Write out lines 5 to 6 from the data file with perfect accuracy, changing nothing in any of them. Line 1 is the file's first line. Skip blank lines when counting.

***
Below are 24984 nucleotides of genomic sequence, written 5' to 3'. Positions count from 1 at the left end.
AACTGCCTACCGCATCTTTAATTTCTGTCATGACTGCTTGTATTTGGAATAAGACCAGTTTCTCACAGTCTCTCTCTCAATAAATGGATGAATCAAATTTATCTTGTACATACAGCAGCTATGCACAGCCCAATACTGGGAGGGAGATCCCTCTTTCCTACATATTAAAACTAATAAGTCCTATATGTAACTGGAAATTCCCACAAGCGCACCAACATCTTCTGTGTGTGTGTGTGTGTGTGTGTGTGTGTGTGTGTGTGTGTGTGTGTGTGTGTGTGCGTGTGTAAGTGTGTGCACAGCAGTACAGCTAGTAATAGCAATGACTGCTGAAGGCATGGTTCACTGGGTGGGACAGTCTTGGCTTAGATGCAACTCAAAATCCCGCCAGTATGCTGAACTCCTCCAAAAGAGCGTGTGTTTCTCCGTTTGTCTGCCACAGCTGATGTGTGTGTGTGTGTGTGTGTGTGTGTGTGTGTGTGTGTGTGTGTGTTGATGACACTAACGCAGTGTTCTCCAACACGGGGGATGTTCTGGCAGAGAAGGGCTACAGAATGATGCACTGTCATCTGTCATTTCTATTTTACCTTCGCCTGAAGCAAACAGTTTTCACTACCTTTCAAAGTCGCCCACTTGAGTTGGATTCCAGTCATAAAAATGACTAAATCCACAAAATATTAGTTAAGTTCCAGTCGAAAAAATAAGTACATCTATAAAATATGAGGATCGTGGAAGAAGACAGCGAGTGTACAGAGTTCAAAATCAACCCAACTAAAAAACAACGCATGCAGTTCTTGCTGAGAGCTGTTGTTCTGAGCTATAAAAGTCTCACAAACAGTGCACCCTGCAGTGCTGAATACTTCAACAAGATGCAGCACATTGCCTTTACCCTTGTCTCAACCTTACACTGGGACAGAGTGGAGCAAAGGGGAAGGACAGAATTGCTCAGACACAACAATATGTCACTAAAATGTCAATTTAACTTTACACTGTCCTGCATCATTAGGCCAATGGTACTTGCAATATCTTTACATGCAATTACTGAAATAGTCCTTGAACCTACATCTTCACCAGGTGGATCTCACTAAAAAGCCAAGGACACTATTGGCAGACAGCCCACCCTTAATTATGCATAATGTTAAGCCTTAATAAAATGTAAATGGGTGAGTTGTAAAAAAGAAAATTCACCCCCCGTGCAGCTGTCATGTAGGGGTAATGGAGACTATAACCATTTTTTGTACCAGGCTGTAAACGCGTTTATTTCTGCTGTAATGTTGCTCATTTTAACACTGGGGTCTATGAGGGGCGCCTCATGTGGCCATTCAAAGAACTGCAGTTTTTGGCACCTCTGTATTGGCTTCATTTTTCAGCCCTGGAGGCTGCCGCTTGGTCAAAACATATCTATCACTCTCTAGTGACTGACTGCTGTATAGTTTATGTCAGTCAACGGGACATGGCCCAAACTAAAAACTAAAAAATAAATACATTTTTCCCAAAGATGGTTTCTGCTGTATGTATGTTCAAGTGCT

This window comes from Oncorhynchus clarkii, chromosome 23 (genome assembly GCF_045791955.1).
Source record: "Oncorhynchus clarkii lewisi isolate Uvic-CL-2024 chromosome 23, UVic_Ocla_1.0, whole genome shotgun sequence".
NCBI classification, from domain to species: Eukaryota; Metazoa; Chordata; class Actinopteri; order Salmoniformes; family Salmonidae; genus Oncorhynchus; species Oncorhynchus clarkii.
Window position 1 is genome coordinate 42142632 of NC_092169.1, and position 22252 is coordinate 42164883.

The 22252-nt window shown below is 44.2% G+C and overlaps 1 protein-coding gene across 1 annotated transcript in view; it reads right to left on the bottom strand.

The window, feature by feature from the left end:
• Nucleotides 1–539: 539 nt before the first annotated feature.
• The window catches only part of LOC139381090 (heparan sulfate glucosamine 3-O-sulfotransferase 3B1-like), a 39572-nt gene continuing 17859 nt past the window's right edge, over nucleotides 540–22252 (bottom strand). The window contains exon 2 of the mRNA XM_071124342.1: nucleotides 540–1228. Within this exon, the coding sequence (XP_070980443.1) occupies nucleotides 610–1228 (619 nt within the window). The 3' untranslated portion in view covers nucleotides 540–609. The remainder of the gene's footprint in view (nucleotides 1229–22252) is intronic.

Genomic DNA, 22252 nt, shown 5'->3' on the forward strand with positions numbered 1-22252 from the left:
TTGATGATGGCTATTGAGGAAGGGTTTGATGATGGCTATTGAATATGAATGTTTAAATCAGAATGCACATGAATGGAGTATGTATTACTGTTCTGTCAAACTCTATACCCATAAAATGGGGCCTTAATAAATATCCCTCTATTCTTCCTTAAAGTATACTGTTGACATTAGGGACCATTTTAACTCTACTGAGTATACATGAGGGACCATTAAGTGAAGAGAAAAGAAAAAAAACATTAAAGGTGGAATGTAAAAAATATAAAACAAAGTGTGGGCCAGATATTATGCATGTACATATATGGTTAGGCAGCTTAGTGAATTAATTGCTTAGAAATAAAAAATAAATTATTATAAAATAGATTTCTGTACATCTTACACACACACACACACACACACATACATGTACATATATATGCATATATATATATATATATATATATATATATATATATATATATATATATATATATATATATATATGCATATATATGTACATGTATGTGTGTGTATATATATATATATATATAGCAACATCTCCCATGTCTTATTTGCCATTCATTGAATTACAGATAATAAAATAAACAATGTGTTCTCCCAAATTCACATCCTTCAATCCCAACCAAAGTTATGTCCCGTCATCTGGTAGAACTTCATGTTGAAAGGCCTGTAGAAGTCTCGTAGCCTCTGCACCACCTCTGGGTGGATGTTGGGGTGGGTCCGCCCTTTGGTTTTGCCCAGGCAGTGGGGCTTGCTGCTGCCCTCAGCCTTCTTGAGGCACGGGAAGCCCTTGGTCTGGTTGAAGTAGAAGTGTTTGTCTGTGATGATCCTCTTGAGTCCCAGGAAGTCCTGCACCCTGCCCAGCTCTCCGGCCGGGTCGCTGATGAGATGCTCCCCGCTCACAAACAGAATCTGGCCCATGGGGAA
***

NCBI classification, from domain to species: Eukaryota; Metazoa; Chordata; class Actinopteri; order Salmoniformes; family Salmonidae; genus Oncorhynchus; species Oncorhynchus clarkii.
Window position 1 is genome coordinate 42142632 of NC_092169.1, and position 22252 is coordinate 42164883.